- The Washington Times - Thursday, October 19, 2006

Twenty-four liberal and conservative evangelical leaders representing at least 50 million Americans called on President Bush yesterday to “stop the genocide” in Darfur, saying he is the only world leader in a position to do so.

In a conference call, five of them promised to put the immense resources of the country’s evangelical Christian populace at the president’s disposal on behalf of the beleaguered inhabitants of western Sudan.

“Unless the president acts to rally world leadership to put pressure on the government of Khartoum to stop this genocide, it will not stop,” said Richard Land of the Southern Baptist Convention’s Ethics and Religious Liberty Commission.

“We must not allow this genocide to continue,” said Geoff Tunnicliffe, international director of the World Evangelical Alliance. “We must say, ‘Not on our watch.’ ”

Evangelicals, Mr. Land added, can “strengthen the president’s hand” in taking what could be an unpopular step domestically in a nation already committed militarily around the world.

“We’ll do everything we can to rally support in Congress and the United Nations … to defy the genocidal government of Khartoum,” he said. To date, he added, “there has been a lack of sufficient demand by American people that something be done. But it has been my observation that when Washington feels the heat, they see the light.”

“Darfur should be on the front pages until this is resolved,” said Jim Wallis, editor of Sojourners magazine and a founder of the Call to Renewal network. “But it falls off the front page again and again. We cannot resolve this until we stop [merely] talking about it.”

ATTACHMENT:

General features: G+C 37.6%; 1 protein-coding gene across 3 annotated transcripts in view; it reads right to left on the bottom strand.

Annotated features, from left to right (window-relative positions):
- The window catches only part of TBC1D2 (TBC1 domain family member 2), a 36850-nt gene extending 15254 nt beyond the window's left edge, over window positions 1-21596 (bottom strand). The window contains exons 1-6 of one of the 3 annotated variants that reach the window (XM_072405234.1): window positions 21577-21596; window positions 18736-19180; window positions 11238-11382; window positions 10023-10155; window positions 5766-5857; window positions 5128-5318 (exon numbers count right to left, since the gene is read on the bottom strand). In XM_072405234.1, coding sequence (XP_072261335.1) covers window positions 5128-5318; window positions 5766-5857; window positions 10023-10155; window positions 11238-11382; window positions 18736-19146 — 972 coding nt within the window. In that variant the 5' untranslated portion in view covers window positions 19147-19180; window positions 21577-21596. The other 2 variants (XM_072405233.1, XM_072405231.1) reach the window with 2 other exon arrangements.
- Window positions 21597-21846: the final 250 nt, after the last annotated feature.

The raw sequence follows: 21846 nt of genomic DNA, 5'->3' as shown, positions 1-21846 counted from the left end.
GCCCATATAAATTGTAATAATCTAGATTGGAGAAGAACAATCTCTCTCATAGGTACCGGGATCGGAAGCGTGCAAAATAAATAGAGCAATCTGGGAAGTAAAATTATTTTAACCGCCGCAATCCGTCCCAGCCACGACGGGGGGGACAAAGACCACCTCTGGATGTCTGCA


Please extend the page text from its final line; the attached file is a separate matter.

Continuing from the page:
Mr. Wallis’ group, which represents the evangelical left, has teamed up with 23 mostly conservative evangelical groups or leaders in placing radio and newspaper ads urging Mr. Bush to push for a multinational force in western Sudan. Several of the leaders are seeking to meet personally with the president — a fellow evangelical — to discuss the issue.

“We’re the growth factor in American religion,” said Mr. Land, citing figures showing that evangelicals constitute as much as 40 percent of America’s 300 million residents. “There are a lot more of us than there used to be.”

The leaders said they felt constrained to speak out in a society in which they have emerged as the new center.

“Evangelicals and conservative Catholics are the moral voice of gravity in America,” said Richard Cizik, vice president for governmental affairs for the National Association of Evangelicals. “To the extent we represent our constituency is the extent to which the rest of society follows.”

Plus, “When evangelicals speak, governments listen,” said Mr. Cizik, who has been involved in recent years in dialogue with moderate Muslim heads of state.

“Arab leaders are interested in what evangelicals think,” he said. “The president has to use his bully pulpit on this issue. If we fail as evangelicals, people die.”


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